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"Watch me whisk away this tablecloth without breaking a dish. It's the intersection of Science and Magic..."

Alan Kahn

Alan Kahn

"Watch me whisk away this tablecloth without breaking a dish. It's the intersection of Science and Magic..."

Emily Hung, Editor-in-Chief

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Alan Kahn, a new addition to the faculty, teaches eighth grade physical science and also Gateway to Technology.

Kahn majored in public relations and minored in marketing at San Jose State University, graduating in the 1980s.

He returned to SJSU 10 years ago to receive a multi-subject teaching credential, and acquired a single-subject science teaching credential at Cal State East Bay five years ago.

After receiving his credentials, Kahn has been inspired to teach students what he loves most: science.

“I like to see the spark when children do something themselves and they realize that they can succeed and do it,” Kahn said.

Prior to teaching at UPA, he taught middle school science, and sixth grade math and history at Monticello Academy in Santa Clara for three and a half years.

Science has been Kahn’s passion since he was young.

“I was always intrigued by it [and] had fun with it,” he said. “When I was teaching 10 years ago, I would probably spend more class time doing science, or if we read a story, [I would] somehow work a science angle into it.”

Kahn is also known as a magician who performs in the Maker Faire at the San Mateo County Fairgrounds and at numerous other science shows around the Bay Area with audiences of up to 200 people.

“I started [learning magic] because my father was a magician back in the ’40s and so he would tour around and do shows back then,” Kahn said. “He always had stuff around the house, so I got interested in magic that way.”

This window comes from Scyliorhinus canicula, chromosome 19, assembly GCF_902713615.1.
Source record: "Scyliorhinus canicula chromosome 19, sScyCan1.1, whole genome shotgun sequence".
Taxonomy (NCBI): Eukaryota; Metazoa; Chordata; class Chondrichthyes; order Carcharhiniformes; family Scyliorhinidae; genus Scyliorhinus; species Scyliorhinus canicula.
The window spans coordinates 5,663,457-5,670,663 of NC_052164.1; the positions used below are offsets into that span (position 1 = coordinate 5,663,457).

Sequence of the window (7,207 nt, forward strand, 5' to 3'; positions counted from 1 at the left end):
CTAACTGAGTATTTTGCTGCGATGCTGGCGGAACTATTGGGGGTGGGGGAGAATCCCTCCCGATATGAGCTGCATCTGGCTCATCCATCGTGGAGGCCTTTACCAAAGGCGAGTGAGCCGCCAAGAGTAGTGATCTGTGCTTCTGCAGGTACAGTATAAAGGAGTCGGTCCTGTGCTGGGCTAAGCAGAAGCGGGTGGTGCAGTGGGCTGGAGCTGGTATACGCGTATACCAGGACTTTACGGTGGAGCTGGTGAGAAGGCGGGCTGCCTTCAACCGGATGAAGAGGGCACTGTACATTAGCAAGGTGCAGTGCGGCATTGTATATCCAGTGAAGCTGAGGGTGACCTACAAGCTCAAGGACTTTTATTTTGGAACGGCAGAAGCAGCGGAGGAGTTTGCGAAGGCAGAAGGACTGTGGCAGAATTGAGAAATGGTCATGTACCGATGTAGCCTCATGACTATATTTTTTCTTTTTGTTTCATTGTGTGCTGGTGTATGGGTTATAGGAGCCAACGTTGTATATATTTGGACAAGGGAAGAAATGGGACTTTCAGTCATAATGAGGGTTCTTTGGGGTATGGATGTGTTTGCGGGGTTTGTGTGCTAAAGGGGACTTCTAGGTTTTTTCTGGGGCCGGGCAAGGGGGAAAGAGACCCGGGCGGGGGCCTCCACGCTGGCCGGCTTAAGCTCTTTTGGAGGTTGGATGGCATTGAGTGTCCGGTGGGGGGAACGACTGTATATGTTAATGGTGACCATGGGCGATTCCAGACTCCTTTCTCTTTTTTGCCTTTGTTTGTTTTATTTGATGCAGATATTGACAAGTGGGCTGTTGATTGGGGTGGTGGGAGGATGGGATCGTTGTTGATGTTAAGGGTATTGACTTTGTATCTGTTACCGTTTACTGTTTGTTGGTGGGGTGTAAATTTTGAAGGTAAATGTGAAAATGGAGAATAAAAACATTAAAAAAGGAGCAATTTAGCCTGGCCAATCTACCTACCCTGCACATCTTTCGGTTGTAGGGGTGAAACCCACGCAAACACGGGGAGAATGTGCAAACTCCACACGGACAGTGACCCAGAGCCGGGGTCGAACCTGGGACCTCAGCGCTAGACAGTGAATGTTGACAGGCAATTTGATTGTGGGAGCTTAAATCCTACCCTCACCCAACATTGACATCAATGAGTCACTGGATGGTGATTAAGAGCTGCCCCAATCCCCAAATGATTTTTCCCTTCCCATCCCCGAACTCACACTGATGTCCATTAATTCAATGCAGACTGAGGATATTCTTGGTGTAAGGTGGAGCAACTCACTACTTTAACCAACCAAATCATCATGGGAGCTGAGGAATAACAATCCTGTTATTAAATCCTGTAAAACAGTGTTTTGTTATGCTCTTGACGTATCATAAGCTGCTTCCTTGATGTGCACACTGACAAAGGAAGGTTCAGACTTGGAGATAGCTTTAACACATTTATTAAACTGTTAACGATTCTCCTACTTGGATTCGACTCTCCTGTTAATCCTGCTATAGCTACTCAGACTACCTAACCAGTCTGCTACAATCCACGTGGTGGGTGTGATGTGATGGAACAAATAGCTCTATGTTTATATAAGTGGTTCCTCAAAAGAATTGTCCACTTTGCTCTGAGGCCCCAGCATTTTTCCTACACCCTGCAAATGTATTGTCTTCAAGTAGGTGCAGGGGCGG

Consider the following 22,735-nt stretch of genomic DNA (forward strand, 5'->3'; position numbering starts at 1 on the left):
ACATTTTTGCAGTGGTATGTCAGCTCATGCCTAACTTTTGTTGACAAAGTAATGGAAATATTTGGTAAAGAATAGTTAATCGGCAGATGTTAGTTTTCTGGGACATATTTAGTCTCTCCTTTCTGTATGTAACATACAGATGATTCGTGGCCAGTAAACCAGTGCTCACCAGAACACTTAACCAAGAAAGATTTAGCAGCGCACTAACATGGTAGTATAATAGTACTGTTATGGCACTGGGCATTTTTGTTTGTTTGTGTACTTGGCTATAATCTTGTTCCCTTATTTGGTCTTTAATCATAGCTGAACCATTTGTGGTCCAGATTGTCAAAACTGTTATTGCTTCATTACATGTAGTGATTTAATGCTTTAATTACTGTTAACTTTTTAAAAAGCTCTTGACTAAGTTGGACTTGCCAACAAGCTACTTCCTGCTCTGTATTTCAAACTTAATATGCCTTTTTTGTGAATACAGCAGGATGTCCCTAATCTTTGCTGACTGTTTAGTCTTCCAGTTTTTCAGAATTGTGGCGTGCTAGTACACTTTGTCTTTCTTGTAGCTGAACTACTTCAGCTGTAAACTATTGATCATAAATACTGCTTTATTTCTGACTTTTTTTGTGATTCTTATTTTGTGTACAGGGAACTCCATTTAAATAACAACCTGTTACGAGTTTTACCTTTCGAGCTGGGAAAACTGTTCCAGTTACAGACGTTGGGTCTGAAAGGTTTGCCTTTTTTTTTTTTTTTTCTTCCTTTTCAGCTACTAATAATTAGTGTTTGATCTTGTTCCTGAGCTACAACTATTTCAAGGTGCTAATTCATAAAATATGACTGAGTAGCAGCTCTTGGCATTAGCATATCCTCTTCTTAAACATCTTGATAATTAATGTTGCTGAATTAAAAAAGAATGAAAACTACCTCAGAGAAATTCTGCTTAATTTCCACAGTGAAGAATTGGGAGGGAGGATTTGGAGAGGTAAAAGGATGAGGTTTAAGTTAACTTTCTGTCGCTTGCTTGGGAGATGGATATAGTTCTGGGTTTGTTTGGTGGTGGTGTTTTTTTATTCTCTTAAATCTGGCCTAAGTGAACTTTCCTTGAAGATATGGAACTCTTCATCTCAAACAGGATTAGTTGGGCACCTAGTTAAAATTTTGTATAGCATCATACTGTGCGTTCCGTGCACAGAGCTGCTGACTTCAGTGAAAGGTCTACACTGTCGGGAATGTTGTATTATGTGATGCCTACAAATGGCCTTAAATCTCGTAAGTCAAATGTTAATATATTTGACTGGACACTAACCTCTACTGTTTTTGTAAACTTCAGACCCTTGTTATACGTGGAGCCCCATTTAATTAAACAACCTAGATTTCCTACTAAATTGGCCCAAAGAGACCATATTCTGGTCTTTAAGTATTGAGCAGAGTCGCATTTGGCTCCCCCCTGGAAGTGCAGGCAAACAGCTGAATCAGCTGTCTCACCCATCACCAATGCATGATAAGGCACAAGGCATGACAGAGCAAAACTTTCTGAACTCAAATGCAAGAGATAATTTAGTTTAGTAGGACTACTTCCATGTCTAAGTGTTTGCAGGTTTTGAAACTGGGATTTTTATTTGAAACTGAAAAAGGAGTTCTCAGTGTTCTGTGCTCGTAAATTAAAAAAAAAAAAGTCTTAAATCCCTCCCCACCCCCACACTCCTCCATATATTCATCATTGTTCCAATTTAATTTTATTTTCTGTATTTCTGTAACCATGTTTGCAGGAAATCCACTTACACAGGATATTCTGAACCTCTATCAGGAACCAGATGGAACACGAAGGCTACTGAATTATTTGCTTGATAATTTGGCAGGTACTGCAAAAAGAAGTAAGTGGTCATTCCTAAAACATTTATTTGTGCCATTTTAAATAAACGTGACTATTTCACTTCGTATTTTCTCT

Last summer, Kahn traveled all over Northern California and produced up to three shows a week.

During the school year, he limits his shows to weekends and performs only two to three times a month.

His shows put science front and center by presenting events that seem as if there is a magic trick or an illusion to it, but really are just science principles.

Kahn calls his shows STEM*, referring to the acronym as “Science, Technology, Engineering and Magic.”

In his most recent performance over Labor Day weekend at History Park, he put aluminum and styrofoam together in a way where people would not normally see a connection.

He also spent 10 minutes explaining the science behind a tornado tube.

“When people see it, they’re like, ‘What a cute tornado,’ but there’s a lot of science behind it,” Kahn said. “[For example], why does the water stay up there? Why does the water move down? Why does the water stay on the side of the bottle?”

So far, Kahn has appreciated his experience at UPA.

“My co-team of other science teachers are a lot of fun [and] a big help,” he said. “Probably the hardest thing to get used to is the block schedule because at my other school [classes were 50 minutes].”

*Kahn’s next STEM show will be on Saturday, October 7 at Ohlone College in Fremont, CA.

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